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#1 mikiek

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Posted 01 February 2009 - 09:34 PM

I've been enjoying some faint open clusters lately - quite a few in Perseus. You know the type - a few faint resolved stars, a few more that twinkle in and out of sight and then a lot of unresolved haze.

I'm really having trouble with the haze. I've tried tortillons, stumps and even my finger - trying to make the haze look more like unresolved stars rather than nebulousity (there's a definate difference between the two).

Any help would be appreciated.

#2 rodelaet

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Posted 02 February 2009 - 04:19 AM

I've tried tortillons, stumps and even my finger - trying to make the haze look more like unresolved stars rather than nebulousity (there's a definate difference between the two).



Mike, I see no difference between an unresolved haze of stars and nebulosity. But that's just me.

I use the same aproach to draw the Andromeda nebula ,M31 (people thought it was a nebula until prove was given), as I do to draw an unresolved globular or the Orion nebula. For my eyes, there are only two types of objects : pinpointed stars and 'glow'.
Astronomers once believed that every nebula would resolve if a powerful instrument would be used to observe it, so neither could they make a distinction between the two types of glow.
When I look with my bino's at an open cluster, the unresolved stars appear like a faint nebula. I have to look up books to find out if the nebula is real or unresolved starlight.

When we use our averted vision, we gain a few magnitudes on sensitivity of our vision, but loose on resolution. Most faint star clusters appear like unresolved glows, unless we use a high enough power to notice separate stars.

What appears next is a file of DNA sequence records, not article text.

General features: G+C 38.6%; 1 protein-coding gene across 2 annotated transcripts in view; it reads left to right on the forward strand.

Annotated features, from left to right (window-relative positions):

My reply will not help you in solving your drawing problem though. Here is my idea : first draw all the stars that you can detect, ignore the haze. Then concentrate on the haze. It might help to unfocus the scope a little to notice the glow better. :)

#3 varmint

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Posted 03 February 2009 - 02:56 AM

I read about a technique called stimpling, where you place random dots around the area where you discern the glow. If the glow is brighter you increase the density of the dots, if the glow is fainter you decrease the density of the dots. I would imagine that if you kept the stimpling dots a fainter shade of graphite you might better achieve the look you're after, a hint of resolved stars that aren't really discernible.

In the "Astronomical Sketching" book this is a technique used for Globulars, so maybe this wouldn't be a good suggestion for an open cluster.

(can you tell I haven't tried it. :grin: )

I'd suggest just experimenting with different techniques and softness/darkness of the graphite to achieve the look you find most appealing.

#4 Jeff Young

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Posted 03 February 2009 - 12:08 PM

The technique Jim refers to is "stippling" (swap the m for another p), but it is likely what you want. You can also smudge the stippling afterwards; the glow mixed with some smudged dots will give a different texture than just a glow. That's what I did with the attached open cluster (and is also the technique I use with globulars).

Cheers,
-- Jeff.

Attached Files



#5 Jeff Young

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Posted 03 February 2009 - 12:10 PM

And here's a globular:

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#6 varmint

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Posted 03 February 2009 - 09:51 PM

The technique Jim refers to is "stippling" (swap the m for another p), but it is likely what you want.
-- Jeff.


DOH! That's two misspells in one evening :foreheadslap: Thanks for the correction.

Great sketches, really shows off how the technique can bring out the texture as you say.

#7 Jeff Young

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Posted 04 February 2009 - 06:52 AM

Jim --

I had to look it up too -- in my field it's usually referred to as halftoning. Wikipedia, though, reserves "halftoning" for the photographic or digital application of the dots and specifies "stippling" for the manual application.

:shrug:

-- Jeff.






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